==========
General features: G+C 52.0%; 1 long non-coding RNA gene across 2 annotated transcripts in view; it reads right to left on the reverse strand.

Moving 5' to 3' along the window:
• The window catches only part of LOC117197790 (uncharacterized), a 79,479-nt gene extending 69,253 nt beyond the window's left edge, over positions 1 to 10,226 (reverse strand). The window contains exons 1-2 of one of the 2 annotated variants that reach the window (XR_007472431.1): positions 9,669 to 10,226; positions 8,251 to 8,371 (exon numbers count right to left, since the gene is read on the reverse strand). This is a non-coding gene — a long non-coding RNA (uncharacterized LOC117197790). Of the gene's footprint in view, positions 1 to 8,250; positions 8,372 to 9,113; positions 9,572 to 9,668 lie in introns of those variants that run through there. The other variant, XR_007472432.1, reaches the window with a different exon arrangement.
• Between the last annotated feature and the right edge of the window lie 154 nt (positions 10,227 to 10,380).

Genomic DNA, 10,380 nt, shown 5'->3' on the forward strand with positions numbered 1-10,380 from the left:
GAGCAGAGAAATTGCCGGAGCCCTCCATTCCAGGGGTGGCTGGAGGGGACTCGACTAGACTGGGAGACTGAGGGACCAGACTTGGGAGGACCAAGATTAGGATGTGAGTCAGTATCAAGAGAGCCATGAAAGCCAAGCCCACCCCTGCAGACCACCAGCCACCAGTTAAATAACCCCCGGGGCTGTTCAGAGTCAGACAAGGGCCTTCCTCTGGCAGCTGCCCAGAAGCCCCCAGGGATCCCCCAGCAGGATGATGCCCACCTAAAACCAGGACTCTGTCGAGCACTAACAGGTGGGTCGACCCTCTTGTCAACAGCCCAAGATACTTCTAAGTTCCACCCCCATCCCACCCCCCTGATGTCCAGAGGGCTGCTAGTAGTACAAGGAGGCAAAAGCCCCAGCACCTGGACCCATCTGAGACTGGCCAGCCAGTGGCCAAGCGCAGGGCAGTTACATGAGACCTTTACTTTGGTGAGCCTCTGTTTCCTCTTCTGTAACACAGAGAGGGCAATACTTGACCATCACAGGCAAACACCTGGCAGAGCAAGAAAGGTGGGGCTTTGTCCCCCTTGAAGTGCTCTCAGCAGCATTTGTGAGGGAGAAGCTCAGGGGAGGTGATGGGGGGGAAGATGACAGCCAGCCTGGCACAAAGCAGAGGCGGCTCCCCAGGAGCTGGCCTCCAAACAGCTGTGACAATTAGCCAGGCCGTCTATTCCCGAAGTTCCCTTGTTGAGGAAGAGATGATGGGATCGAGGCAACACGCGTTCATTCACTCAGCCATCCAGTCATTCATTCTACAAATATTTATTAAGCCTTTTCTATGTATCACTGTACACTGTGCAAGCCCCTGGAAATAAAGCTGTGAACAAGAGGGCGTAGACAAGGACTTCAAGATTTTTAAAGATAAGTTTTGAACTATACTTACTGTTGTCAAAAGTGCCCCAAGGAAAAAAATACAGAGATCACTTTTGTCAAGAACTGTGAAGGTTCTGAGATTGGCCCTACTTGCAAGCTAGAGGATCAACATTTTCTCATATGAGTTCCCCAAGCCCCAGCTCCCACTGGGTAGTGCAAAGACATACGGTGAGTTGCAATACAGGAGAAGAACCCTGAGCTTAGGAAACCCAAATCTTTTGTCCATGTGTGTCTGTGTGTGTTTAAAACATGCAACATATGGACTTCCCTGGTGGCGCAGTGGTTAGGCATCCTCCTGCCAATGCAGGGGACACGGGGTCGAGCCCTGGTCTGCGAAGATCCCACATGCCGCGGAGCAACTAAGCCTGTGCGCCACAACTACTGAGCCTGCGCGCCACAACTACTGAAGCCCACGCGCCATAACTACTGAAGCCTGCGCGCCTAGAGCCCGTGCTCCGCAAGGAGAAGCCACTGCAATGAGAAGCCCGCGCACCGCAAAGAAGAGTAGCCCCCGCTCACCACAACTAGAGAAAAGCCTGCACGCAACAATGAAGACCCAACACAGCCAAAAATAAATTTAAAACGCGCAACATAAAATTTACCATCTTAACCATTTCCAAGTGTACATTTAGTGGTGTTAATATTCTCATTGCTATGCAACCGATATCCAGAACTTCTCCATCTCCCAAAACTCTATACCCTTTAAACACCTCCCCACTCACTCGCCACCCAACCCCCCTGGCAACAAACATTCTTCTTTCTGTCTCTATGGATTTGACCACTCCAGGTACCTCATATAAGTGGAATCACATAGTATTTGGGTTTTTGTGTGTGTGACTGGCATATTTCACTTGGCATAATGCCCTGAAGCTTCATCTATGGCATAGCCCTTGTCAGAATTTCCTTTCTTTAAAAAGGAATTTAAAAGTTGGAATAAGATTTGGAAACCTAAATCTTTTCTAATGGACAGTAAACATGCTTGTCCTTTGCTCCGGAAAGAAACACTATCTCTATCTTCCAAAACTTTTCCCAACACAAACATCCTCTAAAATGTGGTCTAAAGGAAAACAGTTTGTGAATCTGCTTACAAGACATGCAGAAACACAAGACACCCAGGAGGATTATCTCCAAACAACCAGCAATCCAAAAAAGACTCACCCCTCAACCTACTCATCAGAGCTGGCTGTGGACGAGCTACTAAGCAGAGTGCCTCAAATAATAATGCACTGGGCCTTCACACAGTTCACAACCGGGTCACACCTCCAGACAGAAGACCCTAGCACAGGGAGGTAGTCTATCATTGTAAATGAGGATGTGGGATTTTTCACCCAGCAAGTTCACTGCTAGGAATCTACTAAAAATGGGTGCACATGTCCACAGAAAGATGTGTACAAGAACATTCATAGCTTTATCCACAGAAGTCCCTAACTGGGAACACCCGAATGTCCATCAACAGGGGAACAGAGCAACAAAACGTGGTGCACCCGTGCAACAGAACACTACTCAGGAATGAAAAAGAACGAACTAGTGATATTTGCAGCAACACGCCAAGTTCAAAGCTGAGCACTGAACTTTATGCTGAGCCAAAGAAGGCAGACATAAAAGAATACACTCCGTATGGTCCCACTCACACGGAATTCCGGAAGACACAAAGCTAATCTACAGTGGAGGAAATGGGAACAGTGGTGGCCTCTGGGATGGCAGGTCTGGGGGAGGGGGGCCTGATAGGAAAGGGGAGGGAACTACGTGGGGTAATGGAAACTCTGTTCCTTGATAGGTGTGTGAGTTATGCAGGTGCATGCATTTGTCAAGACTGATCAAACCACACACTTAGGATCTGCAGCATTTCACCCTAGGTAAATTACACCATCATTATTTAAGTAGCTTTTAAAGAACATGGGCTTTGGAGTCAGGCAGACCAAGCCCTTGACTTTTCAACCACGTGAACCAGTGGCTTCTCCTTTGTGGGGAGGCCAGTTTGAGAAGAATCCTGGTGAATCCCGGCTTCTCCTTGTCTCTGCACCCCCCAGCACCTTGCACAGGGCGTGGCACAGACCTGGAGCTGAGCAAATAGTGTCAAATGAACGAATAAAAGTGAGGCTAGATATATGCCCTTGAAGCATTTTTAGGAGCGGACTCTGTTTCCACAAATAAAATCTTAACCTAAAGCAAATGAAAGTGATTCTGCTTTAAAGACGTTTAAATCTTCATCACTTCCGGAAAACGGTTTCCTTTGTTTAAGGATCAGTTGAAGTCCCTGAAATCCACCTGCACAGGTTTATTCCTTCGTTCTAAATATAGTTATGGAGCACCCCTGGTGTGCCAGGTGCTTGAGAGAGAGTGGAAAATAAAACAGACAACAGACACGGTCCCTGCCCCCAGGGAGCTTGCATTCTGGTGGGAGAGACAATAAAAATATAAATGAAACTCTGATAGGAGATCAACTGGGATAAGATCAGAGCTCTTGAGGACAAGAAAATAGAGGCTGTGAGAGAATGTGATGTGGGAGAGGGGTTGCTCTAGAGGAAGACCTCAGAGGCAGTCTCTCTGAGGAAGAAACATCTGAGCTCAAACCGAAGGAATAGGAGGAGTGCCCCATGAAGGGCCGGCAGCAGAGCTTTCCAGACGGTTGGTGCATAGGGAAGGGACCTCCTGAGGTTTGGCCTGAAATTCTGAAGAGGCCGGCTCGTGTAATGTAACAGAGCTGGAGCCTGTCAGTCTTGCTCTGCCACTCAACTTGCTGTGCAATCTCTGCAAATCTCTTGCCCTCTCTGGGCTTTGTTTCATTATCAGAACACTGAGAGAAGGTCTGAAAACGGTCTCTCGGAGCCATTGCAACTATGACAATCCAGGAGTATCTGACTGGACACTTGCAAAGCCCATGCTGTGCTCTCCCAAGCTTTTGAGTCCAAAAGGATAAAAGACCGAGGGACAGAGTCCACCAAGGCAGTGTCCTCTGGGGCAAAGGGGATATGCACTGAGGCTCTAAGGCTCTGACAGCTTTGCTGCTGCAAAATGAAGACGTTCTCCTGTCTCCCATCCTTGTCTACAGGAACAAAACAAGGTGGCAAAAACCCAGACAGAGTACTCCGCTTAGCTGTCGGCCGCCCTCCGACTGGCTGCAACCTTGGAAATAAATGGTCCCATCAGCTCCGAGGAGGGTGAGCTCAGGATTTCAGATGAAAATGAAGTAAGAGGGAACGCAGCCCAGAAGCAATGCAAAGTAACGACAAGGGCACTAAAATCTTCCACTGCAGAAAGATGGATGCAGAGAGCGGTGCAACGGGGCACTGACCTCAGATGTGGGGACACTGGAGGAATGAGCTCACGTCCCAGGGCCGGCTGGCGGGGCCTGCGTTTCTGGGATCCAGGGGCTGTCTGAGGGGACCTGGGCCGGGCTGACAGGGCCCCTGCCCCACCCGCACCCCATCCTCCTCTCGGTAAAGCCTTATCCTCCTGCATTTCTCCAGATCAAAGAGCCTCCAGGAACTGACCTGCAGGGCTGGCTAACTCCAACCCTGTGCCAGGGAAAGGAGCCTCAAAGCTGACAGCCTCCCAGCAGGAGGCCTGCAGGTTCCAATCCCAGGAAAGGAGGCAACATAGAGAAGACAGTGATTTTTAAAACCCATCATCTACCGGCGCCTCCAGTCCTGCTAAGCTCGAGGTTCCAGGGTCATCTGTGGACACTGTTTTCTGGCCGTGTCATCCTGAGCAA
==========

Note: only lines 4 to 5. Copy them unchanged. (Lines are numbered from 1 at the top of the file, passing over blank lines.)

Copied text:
• Between the last annotated feature and the right edge of the window lie 154 nt (positions 10,227 to 10,380).

Genomic DNA, 10,380 nt, shown 5'->3' on the forward strand with positions numbered 1-10,380 from the left: